I May Destroy You. BBC1 /HBO

I’ve now finished the first series of I May Destroy You, and  have just made some amends to the review:  No, Michaela Coel is NOT this year’s Phoebe Waller-Bridge.  I also re-watched Coel’s last series and there are obvious comparisons between Fleabag and Chewing Gum.  Both of these brilliant comedies are driven by unconventional ‘quirky’ young female characters, break sexual taboos, subvert religious stereotypes, have sisters who are opposites, dysfunctional families and make extensive use of the device of breaking the forbidden fourth wall.  In both, the charismatic writers of the series also play their own memorable protagonists. The difference is that Coel’s Chewing Gum aired long before Waller-Bridge’s Fleabag. Therefore, it is more accurate to say that Phoebe Waller-Bridges is the new Michaela Coel.  And that  Michaela is absolute proof that diversity brings new bold creative ideas, new audiences and new revenue streams.  It also shows us that, just as we see in the social experiment featured in The School That Tried To Erase Racism  (see below) minorities start the race to success quite  a few steps behind,  and it’s a testimony to her stamina that  Coel has  come so far and seems poised to, eventually, overtake ?  Back to the review.

Coel writes, directs, and stars in I May Destroy You. I really wasn’t sure what I thought after the first 2 episodes, the main character seemed uneven and the plot – confusing. 3 or 4 episodes later, I still felt it was a little chaotic and inconsistent and some scenes seem designed more to shock than drive the story. I spent quite a lot of time trying to guess the underlying reason for most of the characters’ motivation. Eventually, I conceded that this is part of the conceit, that we are being invited to judge, or accept, the main character or characters and that our reaction to them is part of the plot. This is important within the framework of the series; the core subject matter, for all its humour and casual hedonism, is rape and consent, and you can sense that part of the confusion was the fact that this is based on Coel’s personal experience and that part of the writing process and the occasional narrative meandering might, therefore, be exploratory or therapeutic.

I’d say fans of Coel’s Chewing Gum will love it, as it seems, stylistically, a progression from this, but those who arrive here via the excellent drama Black Earth Rising (Coel seems like a completely different person here – her versality as an actress is  quite incredible, and I suspect it has barely been tested)  may be baffled and, occasionally, horrified.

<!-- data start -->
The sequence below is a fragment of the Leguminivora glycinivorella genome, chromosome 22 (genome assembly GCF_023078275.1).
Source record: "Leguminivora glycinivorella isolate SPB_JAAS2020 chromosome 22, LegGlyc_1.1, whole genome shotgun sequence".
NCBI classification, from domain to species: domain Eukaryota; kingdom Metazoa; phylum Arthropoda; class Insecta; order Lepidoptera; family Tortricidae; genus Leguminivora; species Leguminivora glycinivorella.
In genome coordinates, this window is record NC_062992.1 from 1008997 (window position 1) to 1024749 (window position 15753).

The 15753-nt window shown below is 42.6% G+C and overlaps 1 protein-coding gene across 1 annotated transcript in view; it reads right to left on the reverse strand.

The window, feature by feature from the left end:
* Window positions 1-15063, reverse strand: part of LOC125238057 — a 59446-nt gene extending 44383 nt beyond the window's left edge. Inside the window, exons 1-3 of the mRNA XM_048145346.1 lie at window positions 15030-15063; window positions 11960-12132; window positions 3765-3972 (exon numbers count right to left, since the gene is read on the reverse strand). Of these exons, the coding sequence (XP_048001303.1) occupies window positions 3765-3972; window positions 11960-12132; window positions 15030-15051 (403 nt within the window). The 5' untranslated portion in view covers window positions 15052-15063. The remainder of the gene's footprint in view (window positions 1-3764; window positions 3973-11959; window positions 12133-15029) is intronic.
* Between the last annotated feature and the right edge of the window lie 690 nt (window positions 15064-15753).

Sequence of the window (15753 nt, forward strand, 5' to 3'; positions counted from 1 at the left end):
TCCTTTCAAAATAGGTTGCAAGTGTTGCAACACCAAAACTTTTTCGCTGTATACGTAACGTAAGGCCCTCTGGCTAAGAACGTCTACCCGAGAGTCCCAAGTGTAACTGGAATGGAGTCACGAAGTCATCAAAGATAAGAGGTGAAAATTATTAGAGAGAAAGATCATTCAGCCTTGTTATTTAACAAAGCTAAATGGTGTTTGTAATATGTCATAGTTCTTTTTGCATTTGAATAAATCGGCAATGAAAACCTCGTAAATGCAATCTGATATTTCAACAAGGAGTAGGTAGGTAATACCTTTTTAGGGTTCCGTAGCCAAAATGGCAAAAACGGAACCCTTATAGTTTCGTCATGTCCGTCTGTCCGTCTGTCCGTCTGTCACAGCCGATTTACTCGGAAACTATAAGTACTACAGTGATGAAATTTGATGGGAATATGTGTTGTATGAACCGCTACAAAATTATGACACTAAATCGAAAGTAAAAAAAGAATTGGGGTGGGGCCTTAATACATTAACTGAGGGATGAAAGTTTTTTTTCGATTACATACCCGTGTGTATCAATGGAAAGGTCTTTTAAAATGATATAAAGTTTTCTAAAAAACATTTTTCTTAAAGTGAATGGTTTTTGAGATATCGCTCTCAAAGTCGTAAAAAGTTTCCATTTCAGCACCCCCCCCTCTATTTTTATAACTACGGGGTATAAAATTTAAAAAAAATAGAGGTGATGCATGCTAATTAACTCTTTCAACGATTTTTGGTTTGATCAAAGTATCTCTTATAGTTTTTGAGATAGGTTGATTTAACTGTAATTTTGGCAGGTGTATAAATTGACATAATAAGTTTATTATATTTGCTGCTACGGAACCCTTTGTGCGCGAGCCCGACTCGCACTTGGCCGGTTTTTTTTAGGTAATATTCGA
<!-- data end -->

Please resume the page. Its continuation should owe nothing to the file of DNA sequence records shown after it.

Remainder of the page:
Having finished the I May Destroy You, I come to the conclusion that, once again, Coel’s  approach is wholly original. The complexity of the subject matter – sexual assault, consent, trust, friendship, personal survival and it’s unlikely (but on reflection logical) mix with comedy and hedonism was always going to be something a little disturbing… and something that viewers will always want to (or need to) talk about afterwards.

Watch Report: I May Destroy You UPDATED REVIEW
Tagged on:                                     

4 thoughts on “Watch Report: I May Destroy You UPDATED REVIEW

  • 29th July 2020 at 12:26 pm
    Permalink

    I agree with Ms Akintonwa’s critique, and also wondered if perhaps Coel inspired Walla-Bridge, so to speak. I particularly like a writer, painter, creative, that doesn’t treat the viewer/audience, as if they need to be baby fed or hand led, but rather allows us to find our own way and come to our own conclusions, questions, and therfore desire to share our experiences and learn from others, whether we be female, male, black, white, gay, straight….. Coel is an honest, sympathetic, empathetic, comical, but most importantly, powerful writer and actress. We are lucky to have her work and I feel very lucky to have seen it.

    Reply
    • 10th August 2020 at 3:24 pm
      Permalink

      Thanks for your comment, Jodi Harris. Michaela Coel is indeed a Powerful and original writer , What I love about her writing is that she refuses to be constrained to existing rules just because they there. There can be no new approaches without diversity of thought.

      Reply
  • 8th August 2020 at 8:44 pm
    Permalink

    Bunmi, I loved this series. I thought it was refreshing and provocative. In the UK, the same names are trusted to write dramas, and they write them well, but none of them could have written something like this. Interestingly I wasn’t so keen on Black Earth Rising – thought it was a bit smug.

    Reply
    • 10th August 2020 at 3:42 pm
      Permalink

      Nick, I’d say thought-provoking rather than provocative. I’ve lost count of the number of people (actually all women) who have called and wanted to discuss this programme. And agree it absolutely proves that new voices are needed – and increase audiences.
      Black Earth Rising was pretty much a traditional TV drama in execution – helped again by Michaela Cohen’s screen presence and excellent interpretation. The 2 series are definitively not aimed at the same audiences – but worth noting that Michaela Coel’s acting abilities (and perceived value as an artist) go way beyond comedy drama.

      Reply

Leave a Reply

Your email address will not be published. Required fields are marked *

Pin It on Pinterest